But I remembered, I had more people in my corner than I originally thought. In fact, I live for the people that make up me, because I am just not one person. I never was. 21 years ago, I received someone else’s heart, someone who had an entire life in front of them, if only they had been dealt the right hand of cards. I also live the life of someone who lost his life 5 years ago, who was actually around my age now when he passed. I realized I am not alone, nor will I ever be. I remembered these people and it gave me strength when the sarcoma tumor grew in my bladder, which was highly unlikely for anyone my age. But with the help of great doctors and bladder resection surgery, that wave also passed.

People often say, “pray and thank God for this gift of life and your healing from cancer.” Though I agree I have received a gift, I can’t thank God for this. Because in my mind, I think, why am I praying and thanking God for killing someone else and taking their life away from their family and friends? Everything they ever could have had, is gone. For me? And then again, how can I pray cancer away, if it was God’s plan for me to get it in the first place?

These families, these people, signed up to be organ donors. And unfortunately, the time came where they had to let go of their loved ones, and they did. My family has tried to reach out to the family who donated the heart to pay our respects, but did not get a reply, which we respect immensely. So, everything I do now, I do in part for them. I live three lives, myself and my donors.

I do the things they would have done: have friends, travel, go to college. All these things many people find as normal life activities. I do not. I find them as responsibilities, duties, something I have to do to pay my respects in the only way I know how. And although my donors will never know the life they could have lived, for as long as I go on I promise to give them a life I think they and their families would have wanted. I’ve taken them around North America, to England, France and Switzerland,  and even the coasts of Italy. But of course, there is more, and there always will be.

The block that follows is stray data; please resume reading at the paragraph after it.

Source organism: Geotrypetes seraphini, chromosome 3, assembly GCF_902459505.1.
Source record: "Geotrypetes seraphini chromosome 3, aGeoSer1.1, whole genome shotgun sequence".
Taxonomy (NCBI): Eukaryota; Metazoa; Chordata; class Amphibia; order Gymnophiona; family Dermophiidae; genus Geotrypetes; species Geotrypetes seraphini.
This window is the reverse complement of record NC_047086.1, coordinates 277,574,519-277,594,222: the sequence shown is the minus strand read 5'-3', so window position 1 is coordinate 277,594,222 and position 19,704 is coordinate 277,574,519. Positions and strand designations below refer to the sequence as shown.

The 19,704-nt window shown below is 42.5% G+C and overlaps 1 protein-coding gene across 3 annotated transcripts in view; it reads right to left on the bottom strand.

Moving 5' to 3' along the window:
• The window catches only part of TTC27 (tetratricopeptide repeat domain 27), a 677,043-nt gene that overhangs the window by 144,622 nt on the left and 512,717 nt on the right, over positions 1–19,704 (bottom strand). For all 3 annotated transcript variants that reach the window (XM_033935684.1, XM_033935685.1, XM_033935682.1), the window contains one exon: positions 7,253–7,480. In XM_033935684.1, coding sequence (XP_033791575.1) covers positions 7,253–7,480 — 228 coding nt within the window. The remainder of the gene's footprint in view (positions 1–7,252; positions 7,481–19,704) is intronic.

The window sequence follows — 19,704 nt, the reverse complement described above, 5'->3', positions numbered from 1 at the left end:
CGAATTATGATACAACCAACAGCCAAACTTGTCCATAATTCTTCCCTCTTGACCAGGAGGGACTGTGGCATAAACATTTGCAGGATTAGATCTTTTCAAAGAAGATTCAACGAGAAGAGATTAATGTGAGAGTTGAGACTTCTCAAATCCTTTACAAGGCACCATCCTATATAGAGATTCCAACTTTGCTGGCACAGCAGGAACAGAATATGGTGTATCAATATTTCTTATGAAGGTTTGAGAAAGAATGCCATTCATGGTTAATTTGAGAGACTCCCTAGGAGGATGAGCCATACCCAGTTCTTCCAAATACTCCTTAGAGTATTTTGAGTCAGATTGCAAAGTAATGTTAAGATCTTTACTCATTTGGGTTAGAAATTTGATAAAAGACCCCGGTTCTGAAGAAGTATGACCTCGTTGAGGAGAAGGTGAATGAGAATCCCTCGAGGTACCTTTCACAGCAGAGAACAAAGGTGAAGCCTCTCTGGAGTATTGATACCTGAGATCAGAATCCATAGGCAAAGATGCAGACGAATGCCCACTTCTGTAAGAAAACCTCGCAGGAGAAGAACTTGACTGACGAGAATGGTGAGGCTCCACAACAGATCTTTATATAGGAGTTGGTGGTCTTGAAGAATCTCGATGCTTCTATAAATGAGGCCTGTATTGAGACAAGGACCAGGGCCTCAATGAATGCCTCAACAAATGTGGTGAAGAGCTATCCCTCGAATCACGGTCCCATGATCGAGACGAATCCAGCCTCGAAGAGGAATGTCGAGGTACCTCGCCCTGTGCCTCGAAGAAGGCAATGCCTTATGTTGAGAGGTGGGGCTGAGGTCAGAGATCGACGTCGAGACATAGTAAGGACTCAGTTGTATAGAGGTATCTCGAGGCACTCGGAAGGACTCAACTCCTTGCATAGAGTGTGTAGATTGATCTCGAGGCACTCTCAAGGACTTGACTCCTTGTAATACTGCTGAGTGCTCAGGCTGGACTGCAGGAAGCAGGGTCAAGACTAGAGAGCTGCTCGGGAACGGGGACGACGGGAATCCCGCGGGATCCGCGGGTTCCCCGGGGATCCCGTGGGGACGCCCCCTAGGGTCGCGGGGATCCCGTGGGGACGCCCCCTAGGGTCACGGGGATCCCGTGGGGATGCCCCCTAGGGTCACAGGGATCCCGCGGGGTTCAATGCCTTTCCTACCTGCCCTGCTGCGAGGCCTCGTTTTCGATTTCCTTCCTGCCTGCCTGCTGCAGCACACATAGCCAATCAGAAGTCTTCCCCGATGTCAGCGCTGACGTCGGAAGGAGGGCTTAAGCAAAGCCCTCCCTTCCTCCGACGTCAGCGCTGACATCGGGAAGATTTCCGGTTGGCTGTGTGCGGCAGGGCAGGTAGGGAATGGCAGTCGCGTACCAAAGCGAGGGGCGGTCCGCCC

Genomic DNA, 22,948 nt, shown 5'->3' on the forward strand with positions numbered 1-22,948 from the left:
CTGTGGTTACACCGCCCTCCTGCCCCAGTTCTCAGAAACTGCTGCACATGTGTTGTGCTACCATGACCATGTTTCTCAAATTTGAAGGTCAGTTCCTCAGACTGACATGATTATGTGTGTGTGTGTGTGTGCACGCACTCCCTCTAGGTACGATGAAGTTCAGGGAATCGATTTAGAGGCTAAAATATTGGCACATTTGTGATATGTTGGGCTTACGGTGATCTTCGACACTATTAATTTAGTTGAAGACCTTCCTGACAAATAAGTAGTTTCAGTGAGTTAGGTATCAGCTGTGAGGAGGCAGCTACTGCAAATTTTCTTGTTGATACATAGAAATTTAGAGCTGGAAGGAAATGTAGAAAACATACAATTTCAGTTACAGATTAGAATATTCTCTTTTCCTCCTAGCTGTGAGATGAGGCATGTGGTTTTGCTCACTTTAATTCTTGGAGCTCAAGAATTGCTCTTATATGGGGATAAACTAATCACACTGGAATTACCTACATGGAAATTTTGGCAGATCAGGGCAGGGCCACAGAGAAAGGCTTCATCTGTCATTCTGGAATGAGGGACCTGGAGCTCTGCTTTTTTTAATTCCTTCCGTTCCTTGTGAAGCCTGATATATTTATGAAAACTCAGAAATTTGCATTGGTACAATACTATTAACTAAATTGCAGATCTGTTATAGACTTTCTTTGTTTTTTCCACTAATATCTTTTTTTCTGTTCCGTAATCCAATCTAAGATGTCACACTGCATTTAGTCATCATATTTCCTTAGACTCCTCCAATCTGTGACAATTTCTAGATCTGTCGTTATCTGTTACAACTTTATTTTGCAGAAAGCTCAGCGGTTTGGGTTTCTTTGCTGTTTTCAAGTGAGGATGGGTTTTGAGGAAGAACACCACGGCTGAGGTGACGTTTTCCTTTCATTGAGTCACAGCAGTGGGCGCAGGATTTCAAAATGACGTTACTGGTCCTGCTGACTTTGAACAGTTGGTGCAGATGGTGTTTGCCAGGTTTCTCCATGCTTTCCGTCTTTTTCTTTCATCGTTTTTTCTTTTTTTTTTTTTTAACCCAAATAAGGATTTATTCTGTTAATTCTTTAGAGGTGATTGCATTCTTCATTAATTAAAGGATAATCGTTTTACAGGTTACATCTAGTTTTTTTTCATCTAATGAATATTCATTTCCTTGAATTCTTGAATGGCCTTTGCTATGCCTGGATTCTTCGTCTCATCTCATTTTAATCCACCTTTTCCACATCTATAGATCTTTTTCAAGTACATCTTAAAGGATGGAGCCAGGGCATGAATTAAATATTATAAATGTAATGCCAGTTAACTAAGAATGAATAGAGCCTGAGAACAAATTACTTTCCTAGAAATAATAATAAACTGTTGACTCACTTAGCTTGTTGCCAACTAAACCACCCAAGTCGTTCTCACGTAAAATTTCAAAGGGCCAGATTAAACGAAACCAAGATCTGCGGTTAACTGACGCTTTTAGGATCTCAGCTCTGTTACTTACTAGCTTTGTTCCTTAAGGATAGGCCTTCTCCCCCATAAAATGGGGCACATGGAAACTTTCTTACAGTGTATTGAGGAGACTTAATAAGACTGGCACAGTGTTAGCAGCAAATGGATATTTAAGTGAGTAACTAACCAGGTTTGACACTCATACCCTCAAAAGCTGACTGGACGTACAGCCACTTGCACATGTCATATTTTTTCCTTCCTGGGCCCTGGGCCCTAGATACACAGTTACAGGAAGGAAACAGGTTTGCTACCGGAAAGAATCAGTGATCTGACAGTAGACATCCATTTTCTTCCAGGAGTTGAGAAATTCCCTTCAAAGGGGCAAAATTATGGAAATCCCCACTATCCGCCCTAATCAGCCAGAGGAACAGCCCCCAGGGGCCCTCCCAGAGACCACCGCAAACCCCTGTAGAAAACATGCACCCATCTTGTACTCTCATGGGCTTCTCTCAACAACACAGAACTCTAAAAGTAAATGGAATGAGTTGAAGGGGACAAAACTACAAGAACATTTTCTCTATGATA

I don’t stand here to say I feel indebted to their families, in fact I’m sure that’s the last feeling they’d want me to feel. But instead I feel the need to carry on their legacy, to become someone successful and passionate. With every personal and professional success, I thank them, because they gave me another chance at life. My donors are who I live for, who I wake up every day for, even on days when my depression gets the best of me, I know in the back of my mind, or should I say in my chest and in my abdomen, that there are two people, two families, who saved me, 21 and 5 years ago.

I encourage you to leave this conversation and find what you live for. It’s not easy, it took me years to finally understand mine. But there are passions, drives, reasons for living and there is one out there for each and every one of you.

Through the generosity of friends and family, an endowed scholarship in Alena Frey’s memory has been created in the USF Women in Leadership & Philanthropy program, which will benefit public health students like Alena for generations to come. Gifts to the WLP/Alena Eftihia Frey Memorial Scholarship in Public Health may be made payable to the USF Foundation, Inc. c/o the Office of Donor Relations, ALC100, 4202 E. Fowler Avenue, Tampa, FL 33620, Attn: Beth Corbin or online at https://usf.to/alenafreyscholarship.

To read more about her legacy and words from her friends and families, visit: https://www.dignitymemorial.com/obituaries/tampa-fl/alena-frey-9227967

Story by Anna Mayor, USF College of Public Health